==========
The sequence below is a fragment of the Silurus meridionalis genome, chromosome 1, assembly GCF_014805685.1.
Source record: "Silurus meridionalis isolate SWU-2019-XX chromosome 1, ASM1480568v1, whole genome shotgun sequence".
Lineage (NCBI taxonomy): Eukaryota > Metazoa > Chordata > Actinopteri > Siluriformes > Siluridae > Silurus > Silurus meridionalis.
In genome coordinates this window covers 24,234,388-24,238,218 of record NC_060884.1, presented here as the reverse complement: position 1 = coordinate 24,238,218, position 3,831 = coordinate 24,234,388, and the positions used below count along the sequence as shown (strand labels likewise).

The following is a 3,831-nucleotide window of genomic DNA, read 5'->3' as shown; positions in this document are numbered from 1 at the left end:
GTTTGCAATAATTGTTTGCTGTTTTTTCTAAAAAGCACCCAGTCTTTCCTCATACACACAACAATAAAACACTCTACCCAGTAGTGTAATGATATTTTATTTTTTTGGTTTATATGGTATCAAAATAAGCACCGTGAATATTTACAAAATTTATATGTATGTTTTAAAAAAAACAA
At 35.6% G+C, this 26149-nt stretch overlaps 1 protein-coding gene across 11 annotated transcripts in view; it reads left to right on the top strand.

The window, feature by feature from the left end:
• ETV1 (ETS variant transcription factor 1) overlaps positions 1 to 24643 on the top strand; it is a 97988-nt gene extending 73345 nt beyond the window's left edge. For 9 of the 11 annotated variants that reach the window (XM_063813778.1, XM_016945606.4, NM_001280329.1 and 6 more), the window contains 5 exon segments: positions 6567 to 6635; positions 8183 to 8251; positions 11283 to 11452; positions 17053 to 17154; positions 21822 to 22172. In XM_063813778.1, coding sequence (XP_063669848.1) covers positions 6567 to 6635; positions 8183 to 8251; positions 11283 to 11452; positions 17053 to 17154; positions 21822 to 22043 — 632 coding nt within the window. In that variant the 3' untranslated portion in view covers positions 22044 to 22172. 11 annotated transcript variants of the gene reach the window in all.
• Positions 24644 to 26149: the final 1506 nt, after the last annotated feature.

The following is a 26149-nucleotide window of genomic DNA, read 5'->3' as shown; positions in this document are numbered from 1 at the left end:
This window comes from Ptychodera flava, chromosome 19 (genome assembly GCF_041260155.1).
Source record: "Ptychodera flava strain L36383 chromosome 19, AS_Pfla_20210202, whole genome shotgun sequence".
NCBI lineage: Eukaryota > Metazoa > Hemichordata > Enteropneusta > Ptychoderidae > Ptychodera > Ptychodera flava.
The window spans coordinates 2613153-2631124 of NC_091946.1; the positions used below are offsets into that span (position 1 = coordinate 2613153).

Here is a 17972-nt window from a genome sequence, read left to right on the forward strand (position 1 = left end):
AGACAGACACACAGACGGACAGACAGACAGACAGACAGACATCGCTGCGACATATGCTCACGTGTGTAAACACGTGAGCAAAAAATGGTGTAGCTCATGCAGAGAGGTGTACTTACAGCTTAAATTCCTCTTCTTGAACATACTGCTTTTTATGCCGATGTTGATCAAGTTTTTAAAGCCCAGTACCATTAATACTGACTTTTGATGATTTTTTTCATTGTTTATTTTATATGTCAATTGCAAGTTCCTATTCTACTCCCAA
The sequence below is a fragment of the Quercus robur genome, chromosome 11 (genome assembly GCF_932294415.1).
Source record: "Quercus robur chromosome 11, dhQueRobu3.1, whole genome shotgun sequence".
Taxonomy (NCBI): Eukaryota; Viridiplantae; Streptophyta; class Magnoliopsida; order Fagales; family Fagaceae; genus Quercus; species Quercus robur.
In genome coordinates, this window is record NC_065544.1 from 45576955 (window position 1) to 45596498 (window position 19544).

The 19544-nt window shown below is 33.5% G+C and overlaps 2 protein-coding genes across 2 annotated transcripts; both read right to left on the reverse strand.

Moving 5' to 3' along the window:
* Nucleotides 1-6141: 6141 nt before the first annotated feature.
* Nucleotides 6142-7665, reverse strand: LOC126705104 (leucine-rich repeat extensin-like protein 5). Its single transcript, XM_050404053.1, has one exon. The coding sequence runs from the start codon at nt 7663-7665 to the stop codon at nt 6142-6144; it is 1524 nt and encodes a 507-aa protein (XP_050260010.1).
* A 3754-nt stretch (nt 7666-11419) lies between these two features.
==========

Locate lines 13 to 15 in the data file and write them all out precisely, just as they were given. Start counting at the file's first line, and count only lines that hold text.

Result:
Source record: "Ptychodera flava strain L36383 chromosome 19, AS_Pfla_20210202, whole genome shotgun sequence".
NCBI lineage: Eukaryota > Metazoa > Hemichordata > Enteropneusta > Ptychoderidae > Ptychodera > Ptychodera flava.
The window spans coordinates 2613153-2631124 of NC_091946.1; the positions used below are offsets into that span (position 1 = coordinate 2613153).